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Simone Weil

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The Need for Roots : Prelude to a Declaration of Duties Toward Mankind The Need for Roots : Prelude to a Declaration of Duties Toward Mankind by Simone Weil, T. S. Eliot (Introduction) 

Written while Simone Weil worked at the French Headquarters in London, The Need for Roots was published in 1949 posthumously under the title L'Enracinement. She had been commissioned by General de Gaulle, head of the Free French forces, to write a report on the duties and privileges of the French after the liberation. Weil became concerned by the idea of uprootedness; she wrote this study on the need for security. Her report called for her fellow French to recover their spiritual roots. An intensely spiritual person, Weil felt it an obligation to experience life as others had to, working on factories and on farms. She was to die of tuberculosis a year after being commissioned to write this book, having refused to eat more than the rations of those suffering Nazi occupation in France.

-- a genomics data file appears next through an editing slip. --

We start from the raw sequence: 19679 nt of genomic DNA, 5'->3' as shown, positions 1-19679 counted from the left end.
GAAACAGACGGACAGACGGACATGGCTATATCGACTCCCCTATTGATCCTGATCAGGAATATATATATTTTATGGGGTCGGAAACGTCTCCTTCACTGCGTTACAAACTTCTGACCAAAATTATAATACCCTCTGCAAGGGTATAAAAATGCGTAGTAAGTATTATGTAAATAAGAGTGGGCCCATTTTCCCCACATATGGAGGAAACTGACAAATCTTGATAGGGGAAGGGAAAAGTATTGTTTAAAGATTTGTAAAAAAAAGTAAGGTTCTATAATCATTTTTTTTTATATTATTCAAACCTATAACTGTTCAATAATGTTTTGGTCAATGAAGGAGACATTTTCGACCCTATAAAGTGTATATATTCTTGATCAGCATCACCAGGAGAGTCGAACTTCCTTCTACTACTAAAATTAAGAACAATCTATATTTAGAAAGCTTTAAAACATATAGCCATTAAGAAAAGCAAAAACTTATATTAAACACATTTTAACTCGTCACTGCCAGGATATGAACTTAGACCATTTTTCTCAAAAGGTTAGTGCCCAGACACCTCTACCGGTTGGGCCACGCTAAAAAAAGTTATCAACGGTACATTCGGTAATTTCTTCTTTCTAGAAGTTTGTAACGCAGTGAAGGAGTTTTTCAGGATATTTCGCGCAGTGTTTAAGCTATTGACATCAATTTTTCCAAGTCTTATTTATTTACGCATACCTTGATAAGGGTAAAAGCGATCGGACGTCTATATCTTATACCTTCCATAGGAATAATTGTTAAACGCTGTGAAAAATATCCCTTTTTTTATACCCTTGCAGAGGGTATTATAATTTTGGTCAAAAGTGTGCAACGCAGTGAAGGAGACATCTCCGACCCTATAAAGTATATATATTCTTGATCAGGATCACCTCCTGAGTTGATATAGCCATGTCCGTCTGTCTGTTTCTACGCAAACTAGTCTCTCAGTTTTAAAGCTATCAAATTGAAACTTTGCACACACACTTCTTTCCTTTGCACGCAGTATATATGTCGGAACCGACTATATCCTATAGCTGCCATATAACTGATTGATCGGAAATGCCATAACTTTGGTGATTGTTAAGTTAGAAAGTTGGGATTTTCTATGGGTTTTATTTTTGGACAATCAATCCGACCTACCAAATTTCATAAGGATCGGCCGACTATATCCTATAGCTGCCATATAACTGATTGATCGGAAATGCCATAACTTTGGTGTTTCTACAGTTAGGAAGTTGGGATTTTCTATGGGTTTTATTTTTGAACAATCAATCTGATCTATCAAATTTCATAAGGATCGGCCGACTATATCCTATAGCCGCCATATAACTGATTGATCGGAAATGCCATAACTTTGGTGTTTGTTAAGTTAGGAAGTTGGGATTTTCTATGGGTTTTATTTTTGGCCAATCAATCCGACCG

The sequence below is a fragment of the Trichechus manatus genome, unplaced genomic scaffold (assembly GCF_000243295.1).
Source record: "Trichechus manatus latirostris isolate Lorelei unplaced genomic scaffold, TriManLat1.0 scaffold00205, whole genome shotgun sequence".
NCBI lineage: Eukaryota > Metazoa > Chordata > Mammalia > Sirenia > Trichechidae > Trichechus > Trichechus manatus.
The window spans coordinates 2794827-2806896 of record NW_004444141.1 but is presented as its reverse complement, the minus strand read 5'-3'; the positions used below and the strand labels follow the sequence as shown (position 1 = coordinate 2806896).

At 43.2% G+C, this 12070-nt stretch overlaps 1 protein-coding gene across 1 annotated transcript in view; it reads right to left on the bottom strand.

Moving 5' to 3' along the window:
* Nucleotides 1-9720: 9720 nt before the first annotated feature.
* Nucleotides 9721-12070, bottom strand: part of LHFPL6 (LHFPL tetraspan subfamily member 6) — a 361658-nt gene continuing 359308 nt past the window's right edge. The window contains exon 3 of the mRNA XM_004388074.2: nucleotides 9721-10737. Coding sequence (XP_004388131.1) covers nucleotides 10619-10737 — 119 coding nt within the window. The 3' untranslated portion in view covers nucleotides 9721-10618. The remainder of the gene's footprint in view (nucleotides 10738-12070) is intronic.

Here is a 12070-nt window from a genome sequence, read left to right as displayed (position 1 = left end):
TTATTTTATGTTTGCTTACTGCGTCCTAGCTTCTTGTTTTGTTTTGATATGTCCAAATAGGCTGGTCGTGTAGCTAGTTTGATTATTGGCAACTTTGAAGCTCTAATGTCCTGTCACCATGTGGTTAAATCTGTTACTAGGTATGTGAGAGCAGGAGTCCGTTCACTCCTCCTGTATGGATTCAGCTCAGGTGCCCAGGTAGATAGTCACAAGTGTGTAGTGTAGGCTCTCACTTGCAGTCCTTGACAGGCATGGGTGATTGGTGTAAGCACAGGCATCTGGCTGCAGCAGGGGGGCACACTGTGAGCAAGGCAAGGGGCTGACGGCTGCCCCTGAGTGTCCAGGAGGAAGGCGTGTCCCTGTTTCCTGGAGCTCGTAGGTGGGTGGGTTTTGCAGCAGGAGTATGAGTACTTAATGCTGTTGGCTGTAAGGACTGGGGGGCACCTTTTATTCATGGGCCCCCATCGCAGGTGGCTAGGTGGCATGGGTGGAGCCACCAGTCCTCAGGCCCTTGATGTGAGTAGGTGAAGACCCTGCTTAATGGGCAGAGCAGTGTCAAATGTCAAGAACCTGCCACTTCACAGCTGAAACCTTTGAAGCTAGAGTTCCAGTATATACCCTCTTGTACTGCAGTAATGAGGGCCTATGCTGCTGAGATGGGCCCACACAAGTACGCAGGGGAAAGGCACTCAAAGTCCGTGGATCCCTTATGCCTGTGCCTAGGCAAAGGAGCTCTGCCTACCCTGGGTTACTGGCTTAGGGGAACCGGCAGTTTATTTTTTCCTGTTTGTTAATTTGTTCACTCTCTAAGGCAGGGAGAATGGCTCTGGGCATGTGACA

"We must simply expose ourselves to the personality of a woman of genius, of a kind of genius akin to that of the saints." -- T. S. Eliot in the Preface

About the Author
Simone Weil (1909-1943) was one of the most important social, religious and moral philosophers of this century. Her books include Gravity and Grace and Intimations of Christianity among the Ancient Greeks, both published by Routledge.

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48 Seasons Cafe:  Simone Weil

(1909-1943) Simone Weil (pronounced "vey") is the patron philosopher of the If Monks had Macs... new media library. She wrote with the clarity of a brilliant mind educated in the best French schools, the social conscience of a grass-roots labor organizer, and the certainty and humility of a Christian mystic. Andre Gide called her the saint of all outsiders. Despite her rapturous love of Jesus Christ, she never ceased to study the truths of the religions of the East. She stayed outside of any church, but her passionate need to share the sufferings of others led her to fight with the anarchists in the Spanish Civil War, to work as a field hand and an unskilled laborer, and ultimately to die in England at the age of 34 from tuberculosis complicated by her refusing to eat more than Hitler's rations allotted to her countrymen in occupied France. After her death writers as diverse as T. S. Eliot and Albert Camus declared her one of our century's foremost thinkers. This page concludes with an outline of the major external events of Weil's life...


Plato's Cave
Weil's Cave
Red Virgin